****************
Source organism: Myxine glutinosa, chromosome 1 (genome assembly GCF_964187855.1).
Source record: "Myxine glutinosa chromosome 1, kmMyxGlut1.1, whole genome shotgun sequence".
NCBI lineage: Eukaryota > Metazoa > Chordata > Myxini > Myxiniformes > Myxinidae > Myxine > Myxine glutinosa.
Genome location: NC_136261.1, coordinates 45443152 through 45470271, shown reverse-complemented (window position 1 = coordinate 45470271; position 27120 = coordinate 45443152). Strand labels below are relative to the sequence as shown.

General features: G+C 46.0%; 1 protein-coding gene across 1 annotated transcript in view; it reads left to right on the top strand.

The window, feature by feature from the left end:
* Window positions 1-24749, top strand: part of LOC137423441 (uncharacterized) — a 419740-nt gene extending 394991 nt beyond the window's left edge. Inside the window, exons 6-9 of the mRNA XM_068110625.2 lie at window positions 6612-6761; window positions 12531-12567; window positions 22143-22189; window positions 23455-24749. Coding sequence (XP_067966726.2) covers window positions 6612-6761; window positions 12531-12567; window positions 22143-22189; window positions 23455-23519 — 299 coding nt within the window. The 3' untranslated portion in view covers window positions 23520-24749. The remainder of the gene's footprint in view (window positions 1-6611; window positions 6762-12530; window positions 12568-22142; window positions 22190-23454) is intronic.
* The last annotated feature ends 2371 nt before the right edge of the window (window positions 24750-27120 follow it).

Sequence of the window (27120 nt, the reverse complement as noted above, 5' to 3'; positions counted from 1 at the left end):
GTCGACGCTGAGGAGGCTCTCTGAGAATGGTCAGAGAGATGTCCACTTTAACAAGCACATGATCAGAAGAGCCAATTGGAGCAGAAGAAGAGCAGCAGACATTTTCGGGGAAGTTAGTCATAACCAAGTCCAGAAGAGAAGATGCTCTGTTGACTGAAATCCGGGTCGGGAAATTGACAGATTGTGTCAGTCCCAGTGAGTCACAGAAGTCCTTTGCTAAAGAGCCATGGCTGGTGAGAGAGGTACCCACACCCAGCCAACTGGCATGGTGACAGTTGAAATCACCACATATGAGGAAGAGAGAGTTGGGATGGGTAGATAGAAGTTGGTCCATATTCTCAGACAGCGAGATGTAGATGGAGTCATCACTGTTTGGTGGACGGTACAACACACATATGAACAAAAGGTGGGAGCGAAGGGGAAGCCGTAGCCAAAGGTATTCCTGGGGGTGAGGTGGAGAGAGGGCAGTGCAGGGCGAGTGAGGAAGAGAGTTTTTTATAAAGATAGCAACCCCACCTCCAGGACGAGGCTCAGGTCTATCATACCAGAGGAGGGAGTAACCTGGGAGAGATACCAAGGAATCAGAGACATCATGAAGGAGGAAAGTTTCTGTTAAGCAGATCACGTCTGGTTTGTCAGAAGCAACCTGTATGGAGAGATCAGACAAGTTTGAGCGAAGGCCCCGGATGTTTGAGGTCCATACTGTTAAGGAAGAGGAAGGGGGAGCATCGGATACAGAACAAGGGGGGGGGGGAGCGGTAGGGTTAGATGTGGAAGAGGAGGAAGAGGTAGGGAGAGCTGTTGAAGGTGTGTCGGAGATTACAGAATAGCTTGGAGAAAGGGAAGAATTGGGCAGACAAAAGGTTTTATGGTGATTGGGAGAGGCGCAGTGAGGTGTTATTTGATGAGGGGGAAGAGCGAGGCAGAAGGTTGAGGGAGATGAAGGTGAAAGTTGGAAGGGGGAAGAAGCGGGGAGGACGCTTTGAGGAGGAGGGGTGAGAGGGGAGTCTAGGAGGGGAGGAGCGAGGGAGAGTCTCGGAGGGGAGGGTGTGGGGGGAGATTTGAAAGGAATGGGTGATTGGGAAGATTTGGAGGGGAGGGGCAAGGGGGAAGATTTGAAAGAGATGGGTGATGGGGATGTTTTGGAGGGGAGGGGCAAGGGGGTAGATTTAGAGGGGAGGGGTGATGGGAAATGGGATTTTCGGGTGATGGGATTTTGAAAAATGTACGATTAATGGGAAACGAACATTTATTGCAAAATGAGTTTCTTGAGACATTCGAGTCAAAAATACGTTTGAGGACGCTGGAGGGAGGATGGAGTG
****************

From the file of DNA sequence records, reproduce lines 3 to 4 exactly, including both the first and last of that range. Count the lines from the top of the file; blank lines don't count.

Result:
NCBI lineage: Eukaryota > Metazoa > Chordata > Myxini > Myxiniformes > Myxinidae > Myxine > Myxine glutinosa.
Genome location: NC_136261.1, coordinates 45443152 through 45470271, shown reverse-complemented (window position 1 = coordinate 45470271; position 27120 = coordinate 45443152). Strand labels below are relative to the sequence as shown.